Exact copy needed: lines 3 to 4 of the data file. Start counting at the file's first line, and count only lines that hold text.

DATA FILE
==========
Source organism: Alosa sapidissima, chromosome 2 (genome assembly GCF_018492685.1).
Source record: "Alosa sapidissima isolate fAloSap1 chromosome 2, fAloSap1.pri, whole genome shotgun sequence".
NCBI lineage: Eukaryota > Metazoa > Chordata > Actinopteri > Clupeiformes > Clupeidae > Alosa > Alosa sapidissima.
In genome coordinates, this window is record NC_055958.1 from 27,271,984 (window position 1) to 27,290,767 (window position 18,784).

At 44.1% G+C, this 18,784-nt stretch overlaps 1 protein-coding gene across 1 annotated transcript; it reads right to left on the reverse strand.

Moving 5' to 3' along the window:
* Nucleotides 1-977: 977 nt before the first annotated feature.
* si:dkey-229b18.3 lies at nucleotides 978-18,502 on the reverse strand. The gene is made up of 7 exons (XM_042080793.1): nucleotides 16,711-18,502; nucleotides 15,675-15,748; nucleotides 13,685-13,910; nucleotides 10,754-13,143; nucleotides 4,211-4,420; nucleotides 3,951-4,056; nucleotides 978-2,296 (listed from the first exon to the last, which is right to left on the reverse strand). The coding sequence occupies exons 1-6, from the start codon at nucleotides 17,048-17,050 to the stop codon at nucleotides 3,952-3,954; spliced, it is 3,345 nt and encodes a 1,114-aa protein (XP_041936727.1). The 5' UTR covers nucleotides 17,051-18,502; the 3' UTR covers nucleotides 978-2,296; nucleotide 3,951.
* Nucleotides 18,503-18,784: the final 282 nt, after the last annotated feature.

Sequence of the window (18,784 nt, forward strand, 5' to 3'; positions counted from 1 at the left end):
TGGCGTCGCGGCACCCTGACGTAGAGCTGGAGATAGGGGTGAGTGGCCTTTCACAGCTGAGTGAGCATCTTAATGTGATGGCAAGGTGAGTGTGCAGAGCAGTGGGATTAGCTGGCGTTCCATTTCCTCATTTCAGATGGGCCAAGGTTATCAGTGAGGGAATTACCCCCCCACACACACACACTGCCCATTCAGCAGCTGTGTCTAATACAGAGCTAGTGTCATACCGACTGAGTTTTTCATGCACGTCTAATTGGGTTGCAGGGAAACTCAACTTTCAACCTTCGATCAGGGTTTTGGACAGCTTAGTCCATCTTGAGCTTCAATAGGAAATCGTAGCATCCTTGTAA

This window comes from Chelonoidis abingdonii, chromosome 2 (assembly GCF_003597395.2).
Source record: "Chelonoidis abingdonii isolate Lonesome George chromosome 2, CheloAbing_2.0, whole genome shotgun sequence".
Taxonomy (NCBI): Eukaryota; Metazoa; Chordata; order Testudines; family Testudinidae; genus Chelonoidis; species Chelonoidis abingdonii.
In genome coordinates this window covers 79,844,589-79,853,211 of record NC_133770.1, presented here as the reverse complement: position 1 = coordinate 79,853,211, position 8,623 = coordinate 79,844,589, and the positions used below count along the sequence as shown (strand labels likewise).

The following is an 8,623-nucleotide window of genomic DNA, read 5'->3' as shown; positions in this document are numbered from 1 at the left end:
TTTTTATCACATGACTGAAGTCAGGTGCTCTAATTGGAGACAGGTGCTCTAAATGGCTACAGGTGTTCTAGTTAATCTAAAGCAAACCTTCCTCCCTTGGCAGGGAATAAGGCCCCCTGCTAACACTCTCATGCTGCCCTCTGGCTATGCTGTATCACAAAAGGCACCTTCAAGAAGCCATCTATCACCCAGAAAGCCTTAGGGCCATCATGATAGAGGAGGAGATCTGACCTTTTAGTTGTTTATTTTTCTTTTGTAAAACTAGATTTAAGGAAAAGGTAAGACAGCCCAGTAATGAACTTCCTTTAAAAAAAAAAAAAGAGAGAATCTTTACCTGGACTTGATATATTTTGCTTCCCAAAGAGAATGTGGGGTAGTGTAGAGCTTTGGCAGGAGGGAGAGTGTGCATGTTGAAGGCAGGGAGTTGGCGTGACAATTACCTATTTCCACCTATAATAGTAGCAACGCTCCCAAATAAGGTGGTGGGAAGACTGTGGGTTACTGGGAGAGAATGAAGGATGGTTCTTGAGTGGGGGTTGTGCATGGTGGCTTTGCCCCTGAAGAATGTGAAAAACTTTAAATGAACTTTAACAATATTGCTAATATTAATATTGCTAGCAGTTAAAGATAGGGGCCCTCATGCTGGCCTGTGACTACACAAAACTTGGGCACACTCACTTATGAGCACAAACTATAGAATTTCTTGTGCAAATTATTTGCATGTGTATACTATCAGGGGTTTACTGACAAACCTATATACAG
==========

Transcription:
NCBI lineage: Eukaryota > Metazoa > Chordata > Actinopteri > Clupeiformes > Clupeidae > Alosa > Alosa sapidissima.
In genome coordinates, this window is record NC_055958.1 from 27,271,984 (window position 1) to 27,290,767 (window position 18,784).